6) The couples must be from similar caste. The caste system still exist here in Nepal.
7) The bride’ family needs to prepare dowry. Dowry is the wealth transferred from the bride’s family to the groom or his family. If the bride’ family did not pay the dowry, the bride might be returned to her home, and will be rejected/bullied/beaten by the bridegroom’s family.
Traditionally, weddings in Nepal are arranged by the respective families. It is not uncommon for matches to be decided when the two individuals are still children. However, child marriages in Nepal – as with the majority of countries the rest of the world, are illegal and the couple therefore wait until adulthood to complete their marriage rites. Traditionally families in Nepal consider a number of factors before arranging the marriage. These factors may include caste (traditionally marriages do not happen across castes), religion, ethnicity and also the consideration of ties between families in an effort to build allegiances.
It is important that arranged marriage and forced marriage in Nepal are not confused. It is not normal practice for families in Nepal who are arranging marriages to force their offspring to marry someone that they do not wish to marry. The offspring are also consulted and it is important that they consent to the marriage.
It is worth noting however, that there is a slow shift in Nepal away from arranged marriages to ‘love’ marriages i.e. individuals now have more freedom in Nepal to chose who they wish to marry without family interference. There is also a shift in Nepal towards marriage across castes (which traditionally was strongly resisted) and across ethnic groups.
Hindu weddings and marriages in Nepal are colourful occasions and travellers to Nepal may be fortunate enough to witness either the wedding itself or, at least to witness the wedding parties making the journey to the bride’s house. These journeys can sometimes take a number of days to complete due to the distance between the groom and bride’s home. Hindu marriages in Nepal are often arranged with the assistance of a priest, who analyses the horoscopes of the couple to ensure that they are compatible and they typically take place during the days of selected months.
Buddhist weddings in Nepal are often quieter occasions, with a focus on ceremonial displays. The weddings are usually extremely large, sometimes encompassing whole villages and large numbers of extended family.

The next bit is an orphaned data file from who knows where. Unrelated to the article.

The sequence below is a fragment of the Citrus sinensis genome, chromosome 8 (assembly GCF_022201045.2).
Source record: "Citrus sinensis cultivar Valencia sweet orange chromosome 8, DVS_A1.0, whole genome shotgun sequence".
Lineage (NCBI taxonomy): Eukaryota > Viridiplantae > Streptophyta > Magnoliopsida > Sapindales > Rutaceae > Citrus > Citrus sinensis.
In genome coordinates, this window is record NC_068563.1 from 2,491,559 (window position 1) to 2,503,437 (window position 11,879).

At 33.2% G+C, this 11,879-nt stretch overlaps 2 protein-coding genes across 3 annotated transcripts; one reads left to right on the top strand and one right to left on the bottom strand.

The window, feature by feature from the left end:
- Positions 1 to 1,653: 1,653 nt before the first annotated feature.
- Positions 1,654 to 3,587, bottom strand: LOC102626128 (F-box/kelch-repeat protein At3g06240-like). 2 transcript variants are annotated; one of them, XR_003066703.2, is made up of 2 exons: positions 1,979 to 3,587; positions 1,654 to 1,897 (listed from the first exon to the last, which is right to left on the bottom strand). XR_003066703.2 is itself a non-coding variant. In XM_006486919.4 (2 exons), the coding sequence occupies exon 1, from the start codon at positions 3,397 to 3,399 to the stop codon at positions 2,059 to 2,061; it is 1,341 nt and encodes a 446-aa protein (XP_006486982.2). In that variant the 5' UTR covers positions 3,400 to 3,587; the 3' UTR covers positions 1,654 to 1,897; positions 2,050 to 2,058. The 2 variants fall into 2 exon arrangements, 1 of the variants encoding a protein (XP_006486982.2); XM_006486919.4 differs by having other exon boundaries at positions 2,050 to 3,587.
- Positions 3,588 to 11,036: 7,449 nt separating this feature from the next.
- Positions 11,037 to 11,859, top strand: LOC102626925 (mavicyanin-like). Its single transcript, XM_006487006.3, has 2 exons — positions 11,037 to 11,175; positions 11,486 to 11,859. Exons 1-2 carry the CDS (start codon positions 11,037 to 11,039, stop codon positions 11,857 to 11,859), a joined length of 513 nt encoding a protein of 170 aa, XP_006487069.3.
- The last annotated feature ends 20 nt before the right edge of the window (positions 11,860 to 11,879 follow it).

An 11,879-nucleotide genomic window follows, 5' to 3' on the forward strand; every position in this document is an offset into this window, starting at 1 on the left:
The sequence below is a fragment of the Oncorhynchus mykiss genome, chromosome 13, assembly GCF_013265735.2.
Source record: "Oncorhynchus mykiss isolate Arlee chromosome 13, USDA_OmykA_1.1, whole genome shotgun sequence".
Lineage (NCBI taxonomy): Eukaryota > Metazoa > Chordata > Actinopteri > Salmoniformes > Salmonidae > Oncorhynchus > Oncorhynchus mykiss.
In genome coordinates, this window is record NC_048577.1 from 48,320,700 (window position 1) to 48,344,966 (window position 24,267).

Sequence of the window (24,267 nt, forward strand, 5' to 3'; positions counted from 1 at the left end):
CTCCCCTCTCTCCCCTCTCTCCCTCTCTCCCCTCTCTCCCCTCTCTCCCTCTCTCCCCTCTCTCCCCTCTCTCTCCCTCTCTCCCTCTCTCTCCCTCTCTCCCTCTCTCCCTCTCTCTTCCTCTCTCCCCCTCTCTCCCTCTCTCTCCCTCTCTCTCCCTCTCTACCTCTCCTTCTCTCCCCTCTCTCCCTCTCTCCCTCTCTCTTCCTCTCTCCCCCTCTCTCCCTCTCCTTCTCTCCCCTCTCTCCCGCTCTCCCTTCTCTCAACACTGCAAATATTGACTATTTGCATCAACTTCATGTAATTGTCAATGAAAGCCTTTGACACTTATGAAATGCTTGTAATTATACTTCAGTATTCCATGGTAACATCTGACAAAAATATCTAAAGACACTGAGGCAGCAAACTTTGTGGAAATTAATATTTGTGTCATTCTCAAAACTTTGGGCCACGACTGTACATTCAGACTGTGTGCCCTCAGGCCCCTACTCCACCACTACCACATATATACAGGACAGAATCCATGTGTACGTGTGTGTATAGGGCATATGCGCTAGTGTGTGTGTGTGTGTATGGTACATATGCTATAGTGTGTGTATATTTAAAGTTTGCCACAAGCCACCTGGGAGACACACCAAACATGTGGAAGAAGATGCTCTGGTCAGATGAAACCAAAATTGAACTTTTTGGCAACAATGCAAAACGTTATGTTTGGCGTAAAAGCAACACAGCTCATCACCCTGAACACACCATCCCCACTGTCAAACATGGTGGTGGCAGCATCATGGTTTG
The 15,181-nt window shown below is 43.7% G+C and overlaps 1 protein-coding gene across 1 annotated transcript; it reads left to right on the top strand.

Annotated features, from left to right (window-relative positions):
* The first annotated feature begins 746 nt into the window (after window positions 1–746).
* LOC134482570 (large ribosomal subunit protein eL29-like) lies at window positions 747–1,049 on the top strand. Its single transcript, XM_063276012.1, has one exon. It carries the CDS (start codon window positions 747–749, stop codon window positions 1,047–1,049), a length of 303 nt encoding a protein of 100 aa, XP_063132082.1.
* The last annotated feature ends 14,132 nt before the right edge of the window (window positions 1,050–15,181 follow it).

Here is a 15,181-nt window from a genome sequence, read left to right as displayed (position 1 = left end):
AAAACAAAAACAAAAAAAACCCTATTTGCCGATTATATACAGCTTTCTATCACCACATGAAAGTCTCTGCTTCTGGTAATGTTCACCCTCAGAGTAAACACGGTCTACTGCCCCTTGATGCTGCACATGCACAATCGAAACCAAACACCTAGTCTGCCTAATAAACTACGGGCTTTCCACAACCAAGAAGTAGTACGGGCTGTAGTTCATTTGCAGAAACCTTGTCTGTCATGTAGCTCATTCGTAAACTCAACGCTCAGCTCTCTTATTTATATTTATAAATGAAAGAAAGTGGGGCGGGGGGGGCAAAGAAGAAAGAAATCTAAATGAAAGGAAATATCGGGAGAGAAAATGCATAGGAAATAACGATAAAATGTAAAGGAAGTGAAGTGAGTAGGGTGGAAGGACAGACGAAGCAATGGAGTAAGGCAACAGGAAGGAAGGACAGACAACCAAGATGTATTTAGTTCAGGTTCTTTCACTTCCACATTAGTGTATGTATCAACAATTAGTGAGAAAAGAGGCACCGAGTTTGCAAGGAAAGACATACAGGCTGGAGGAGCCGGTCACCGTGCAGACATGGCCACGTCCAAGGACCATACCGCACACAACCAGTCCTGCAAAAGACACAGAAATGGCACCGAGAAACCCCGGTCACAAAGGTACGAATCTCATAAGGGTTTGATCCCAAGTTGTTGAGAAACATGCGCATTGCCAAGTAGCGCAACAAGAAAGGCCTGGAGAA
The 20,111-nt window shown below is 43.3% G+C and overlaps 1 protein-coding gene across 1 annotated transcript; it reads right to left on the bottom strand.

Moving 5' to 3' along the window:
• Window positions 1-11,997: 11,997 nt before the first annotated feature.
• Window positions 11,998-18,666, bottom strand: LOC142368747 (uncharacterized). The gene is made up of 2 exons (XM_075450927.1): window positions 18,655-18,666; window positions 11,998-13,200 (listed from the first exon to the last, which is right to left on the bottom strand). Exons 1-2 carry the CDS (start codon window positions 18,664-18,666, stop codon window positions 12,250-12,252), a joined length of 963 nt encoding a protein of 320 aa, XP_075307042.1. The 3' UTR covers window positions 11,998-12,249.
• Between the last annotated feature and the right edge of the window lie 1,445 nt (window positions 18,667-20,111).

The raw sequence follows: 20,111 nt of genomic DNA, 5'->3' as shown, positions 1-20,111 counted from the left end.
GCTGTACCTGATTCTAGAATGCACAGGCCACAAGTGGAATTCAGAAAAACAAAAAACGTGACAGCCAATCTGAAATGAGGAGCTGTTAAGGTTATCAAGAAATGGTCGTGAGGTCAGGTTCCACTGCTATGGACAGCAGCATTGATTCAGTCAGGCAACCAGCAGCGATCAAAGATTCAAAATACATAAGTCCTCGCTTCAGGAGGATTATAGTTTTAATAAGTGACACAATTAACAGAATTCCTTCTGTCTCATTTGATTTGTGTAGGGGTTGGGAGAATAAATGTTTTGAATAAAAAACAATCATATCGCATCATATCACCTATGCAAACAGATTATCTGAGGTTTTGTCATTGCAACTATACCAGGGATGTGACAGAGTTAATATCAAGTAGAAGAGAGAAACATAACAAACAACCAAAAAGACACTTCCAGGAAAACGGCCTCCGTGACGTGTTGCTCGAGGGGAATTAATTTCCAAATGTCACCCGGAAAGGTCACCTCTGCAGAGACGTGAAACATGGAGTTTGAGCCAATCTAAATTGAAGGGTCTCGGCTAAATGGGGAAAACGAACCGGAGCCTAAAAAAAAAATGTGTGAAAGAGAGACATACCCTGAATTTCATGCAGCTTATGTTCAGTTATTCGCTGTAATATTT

Sherpa weddings and marriages differ to Hindu and Buddhist weddings quite considerably. Sometimes the marriage rites for the couple are completed years in advance of the actual wedding ceremony and consequently, the couple may even have their children attend the wedding!
For a marriage in Nepal to be legally-binding, the couple must meet the Government of Nepal’s requirements. The legal marrying age in Nepal is 20 years old for men and 20 years old for women. The authorities responsible for registering marriages involving foreigners are the Chief District Administrative Office for each district, popularly known as “CDO office.” In Kathmandu, the CDO office is located in Babar Mahal.
Registering your marriage at the CDO
To apply for a Government of Nepal-issued marriage certificate, you must submit the Affidavit of Eligibility to Marry with other required papers at the CDO office. The CDO also requires evidence of your nationality, photographs, and a nominal processing fee. After you apply, the CDO will check your legal status in Nepal with various government offices. This process may take some weeks. After the CDO processes your application, they will issue a marriage certificate, which is usually written in both Nepali and English.
What happens in a typical marriage !?
Wedding customs in Nepal vary according to ethnic groups and castes. Nepal, have different kinds of wedding ceremonies because of varieties of cast and creeds. Weddings in the metropolitans have parades or car for the wedding processions; full fledged band instruments such as trumpets and trombones, ferry lights all over the house which is naturally more expenses. These weddings are completely different from the traditional remote village weddings. They are very simple for very rich in culture.
Wedding in Nepal is a multi day event, which may engross an entire village. In its essence, it reveals the very strong social and communal values of the Nepali people. Few things in Nepali culture take precedence over a wedding and most people treat the time as the opportunity of a lifetime and a time to hold back and celebrate with varieties of foods, fun and dancing.